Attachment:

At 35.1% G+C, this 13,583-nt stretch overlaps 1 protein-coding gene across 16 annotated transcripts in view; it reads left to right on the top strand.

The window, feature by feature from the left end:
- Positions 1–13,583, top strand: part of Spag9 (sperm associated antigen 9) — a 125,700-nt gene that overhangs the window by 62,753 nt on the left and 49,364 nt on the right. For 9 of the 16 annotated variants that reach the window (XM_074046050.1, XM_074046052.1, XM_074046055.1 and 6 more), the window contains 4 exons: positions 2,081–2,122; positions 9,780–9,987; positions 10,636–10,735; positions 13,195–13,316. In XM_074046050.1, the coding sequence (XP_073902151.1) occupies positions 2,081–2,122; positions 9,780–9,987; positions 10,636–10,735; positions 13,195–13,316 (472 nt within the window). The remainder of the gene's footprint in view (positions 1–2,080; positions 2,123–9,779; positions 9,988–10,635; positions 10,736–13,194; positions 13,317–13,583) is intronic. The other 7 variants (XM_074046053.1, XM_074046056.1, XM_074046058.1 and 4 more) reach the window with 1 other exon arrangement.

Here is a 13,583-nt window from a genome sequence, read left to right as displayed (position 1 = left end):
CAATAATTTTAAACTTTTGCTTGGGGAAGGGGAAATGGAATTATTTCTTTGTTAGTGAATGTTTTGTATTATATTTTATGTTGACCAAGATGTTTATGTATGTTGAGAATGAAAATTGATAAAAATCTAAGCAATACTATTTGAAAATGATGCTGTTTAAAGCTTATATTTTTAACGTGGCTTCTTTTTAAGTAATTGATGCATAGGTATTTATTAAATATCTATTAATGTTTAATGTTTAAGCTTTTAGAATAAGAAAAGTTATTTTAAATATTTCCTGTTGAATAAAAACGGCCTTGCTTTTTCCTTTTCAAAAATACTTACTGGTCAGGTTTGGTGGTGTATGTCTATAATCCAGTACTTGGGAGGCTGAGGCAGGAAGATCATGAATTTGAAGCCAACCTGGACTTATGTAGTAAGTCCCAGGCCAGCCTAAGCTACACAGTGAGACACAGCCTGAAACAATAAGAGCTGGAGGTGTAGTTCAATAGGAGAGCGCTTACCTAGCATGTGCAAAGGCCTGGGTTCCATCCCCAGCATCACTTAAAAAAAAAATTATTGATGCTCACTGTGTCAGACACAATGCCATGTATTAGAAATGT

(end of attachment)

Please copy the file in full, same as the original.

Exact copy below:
At 35.1% G+C, this 13,583-nt stretch overlaps 1 protein-coding gene across 16 annotated transcripts in view; it reads left to right on the top strand.

The window, feature by feature from the left end:
- Positions 1–13,583, top strand: part of Spag9 (sperm associated antigen 9) — a 125,700-nt gene that overhangs the window by 62,753 nt on the left and 49,364 nt on the right. For 9 of the 16 annotated variants that reach the window (XM_074046050.1, XM_074046052.1, XM_074046055.1 and 6 more), the window contains 4 exons: positions 2,081–2,122; positions 9,780–9,987; positions 10,636–10,735; positions 13,195–13,316. In XM_074046050.1, the coding sequence (XP_073902151.1) occupies positions 2,081–2,122; positions 9,780–9,987; positions 10,636–10,735; positions 13,195–13,316 (472 nt within the window). The remainder of the gene's footprint in view (positions 1–2,080; positions 2,123–9,779; positions 9,988–10,635; positions 10,736–13,194; positions 13,317–13,583) is intronic. The other 7 variants (XM_074046053.1, XM_074046056.1, XM_074046058.1 and 4 more) reach the window with 1 other exon arrangement.

Here is a 13,583-nt window from a genome sequence, read left to right as displayed (position 1 = left end):
CAATAATTTTAAACTTTTGCTTGGGGAAGGGGAAATGGAATTATTTCTTTGTTAGTGAATGTTTTGTATTATATTTTATGTTGACCAAGATGTTTATGTATGTTGAGAATGAAAATTGATAAAAATCTAAGCAATACTATTTGAAAATGATGCTGTTTAAAGCTTATATTTTTAACGTGGCTTCTTTTTAAGTAATTGATGCATAGGTATTTATTAAATATCTATTAATGTTTAATGTTTAAGCTTTTAGAATAAGAAAAGTTATTTTAAATATTTCCTGTTGAATAAAAACGGCCTTGCTTTTTCCTTTTCAAAAATACTTACTGGTCAGGTTTGGTGGTGTATGTCTATAATCCAGTACTTGGGAGGCTGAGGCAGGAAGATCATGAATTTGAAGCCAACCTGGACTTATGTAGTAAGTCCCAGGCCAGCCTAAGCTACACAGTGAGACACAGCCTGAAACAATAAGAGCTGGAGGTGTAGTTCAATAGGAGAGCGCTTACCTAGCATGTGCAAAGGCCTGGGTTCCATCCCCAGCATCACTTAAAAAAAAAATTATTGATGCTCACTGTGTCAGACACAATGCCATGTATTAGAAATGT